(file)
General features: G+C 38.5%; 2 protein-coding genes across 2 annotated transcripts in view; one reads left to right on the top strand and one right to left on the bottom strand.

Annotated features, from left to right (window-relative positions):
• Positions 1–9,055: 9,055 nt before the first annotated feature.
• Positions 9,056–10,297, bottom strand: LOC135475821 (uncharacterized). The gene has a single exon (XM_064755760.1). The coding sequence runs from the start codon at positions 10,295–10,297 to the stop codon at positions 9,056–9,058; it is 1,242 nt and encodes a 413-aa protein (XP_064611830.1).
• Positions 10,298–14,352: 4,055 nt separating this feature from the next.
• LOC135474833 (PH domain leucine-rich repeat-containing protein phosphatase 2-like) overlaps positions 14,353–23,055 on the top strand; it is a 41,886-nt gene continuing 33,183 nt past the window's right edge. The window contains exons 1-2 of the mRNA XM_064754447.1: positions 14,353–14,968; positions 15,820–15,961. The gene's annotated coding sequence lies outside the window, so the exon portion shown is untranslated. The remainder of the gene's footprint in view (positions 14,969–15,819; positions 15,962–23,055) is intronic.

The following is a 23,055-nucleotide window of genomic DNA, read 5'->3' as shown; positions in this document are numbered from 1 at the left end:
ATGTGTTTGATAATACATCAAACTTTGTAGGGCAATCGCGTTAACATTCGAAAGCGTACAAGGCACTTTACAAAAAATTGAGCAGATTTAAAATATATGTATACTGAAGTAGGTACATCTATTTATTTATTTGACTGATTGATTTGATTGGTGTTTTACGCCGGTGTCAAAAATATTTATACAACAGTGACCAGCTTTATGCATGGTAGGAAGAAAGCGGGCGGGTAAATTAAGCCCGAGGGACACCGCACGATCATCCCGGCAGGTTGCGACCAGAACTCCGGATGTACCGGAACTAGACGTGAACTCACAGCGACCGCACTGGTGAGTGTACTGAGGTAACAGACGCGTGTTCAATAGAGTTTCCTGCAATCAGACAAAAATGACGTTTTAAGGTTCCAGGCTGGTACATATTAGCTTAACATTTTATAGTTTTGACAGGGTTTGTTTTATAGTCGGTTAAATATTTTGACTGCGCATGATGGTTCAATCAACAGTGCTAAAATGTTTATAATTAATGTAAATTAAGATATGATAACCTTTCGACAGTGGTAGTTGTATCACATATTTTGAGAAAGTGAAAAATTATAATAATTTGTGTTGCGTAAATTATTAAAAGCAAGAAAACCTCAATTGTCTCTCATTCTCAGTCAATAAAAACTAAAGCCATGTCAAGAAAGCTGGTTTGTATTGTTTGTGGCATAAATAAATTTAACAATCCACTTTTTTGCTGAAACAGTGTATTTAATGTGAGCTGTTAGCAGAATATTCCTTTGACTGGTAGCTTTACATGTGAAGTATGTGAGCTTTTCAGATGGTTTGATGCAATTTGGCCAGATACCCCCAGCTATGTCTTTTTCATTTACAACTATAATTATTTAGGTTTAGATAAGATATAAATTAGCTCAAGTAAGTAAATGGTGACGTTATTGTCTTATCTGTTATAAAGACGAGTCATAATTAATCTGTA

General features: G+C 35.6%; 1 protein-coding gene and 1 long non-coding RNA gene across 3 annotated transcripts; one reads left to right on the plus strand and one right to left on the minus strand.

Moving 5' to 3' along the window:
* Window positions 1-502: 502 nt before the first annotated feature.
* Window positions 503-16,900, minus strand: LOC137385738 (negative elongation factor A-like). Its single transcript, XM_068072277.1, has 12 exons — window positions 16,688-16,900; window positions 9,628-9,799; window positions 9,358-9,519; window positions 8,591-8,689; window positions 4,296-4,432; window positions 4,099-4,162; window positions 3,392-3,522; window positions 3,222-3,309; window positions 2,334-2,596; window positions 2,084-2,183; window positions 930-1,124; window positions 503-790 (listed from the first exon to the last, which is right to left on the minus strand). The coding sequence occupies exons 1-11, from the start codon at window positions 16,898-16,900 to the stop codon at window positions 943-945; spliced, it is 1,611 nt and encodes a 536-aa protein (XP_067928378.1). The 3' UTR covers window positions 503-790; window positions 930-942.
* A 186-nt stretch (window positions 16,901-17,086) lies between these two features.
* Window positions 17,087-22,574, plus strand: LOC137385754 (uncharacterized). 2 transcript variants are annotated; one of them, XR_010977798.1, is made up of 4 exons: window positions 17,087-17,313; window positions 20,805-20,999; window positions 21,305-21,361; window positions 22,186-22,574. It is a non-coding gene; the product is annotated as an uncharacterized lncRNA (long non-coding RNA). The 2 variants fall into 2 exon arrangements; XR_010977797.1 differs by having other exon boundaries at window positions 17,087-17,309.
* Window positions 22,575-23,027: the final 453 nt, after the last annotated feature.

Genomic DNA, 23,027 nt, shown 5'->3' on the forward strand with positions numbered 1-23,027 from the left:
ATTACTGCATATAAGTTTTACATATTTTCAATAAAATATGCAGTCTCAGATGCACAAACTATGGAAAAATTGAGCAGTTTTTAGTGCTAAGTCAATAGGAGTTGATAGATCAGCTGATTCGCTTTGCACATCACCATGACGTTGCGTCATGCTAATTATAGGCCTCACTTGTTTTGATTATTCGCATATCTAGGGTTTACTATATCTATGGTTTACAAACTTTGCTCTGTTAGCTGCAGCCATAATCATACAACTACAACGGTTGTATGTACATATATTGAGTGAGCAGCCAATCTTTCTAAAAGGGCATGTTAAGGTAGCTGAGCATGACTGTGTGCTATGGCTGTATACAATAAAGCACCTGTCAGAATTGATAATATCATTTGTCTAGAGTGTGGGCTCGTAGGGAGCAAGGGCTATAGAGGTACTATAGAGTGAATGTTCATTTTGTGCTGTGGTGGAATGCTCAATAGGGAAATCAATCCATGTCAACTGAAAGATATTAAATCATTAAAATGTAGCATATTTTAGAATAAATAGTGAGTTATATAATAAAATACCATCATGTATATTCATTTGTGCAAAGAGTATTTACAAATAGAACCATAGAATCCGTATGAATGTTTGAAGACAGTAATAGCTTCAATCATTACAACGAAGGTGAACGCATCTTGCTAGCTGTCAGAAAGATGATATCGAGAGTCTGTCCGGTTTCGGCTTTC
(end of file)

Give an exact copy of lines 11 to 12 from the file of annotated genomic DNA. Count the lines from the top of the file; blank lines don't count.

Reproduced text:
* Window positions 1-502: 502 nt before the first annotated feature.
* Window positions 503-16,900, minus strand: LOC137385738 (negative elongation factor A-like). Its single transcript, XM_068072277.1, has 12 exons — window positions 16,688-16,900; window positions 9,628-9,799; window positions 9,358-9,519; window positions 8,591-8,689; window positions 4,296-4,432; window positions 4,099-4,162; window positions 3,392-3,522; window positions 3,222-3,309; window positions 2,334-2,596; window positions 2,084-2,183; window positions 930-1,124; window positions 503-790 (listed from the first exon to the last, which is right to left on the minus strand). The coding sequence occupies exons 1-11, from the start codon at window positions 16,898-16,900 to the stop codon at window positions 943-945; spliced, it is 1,611 nt and encodes a 536-aa protein (XP_067928378.1). The 3' UTR covers window positions 503-790; window positions 930-942.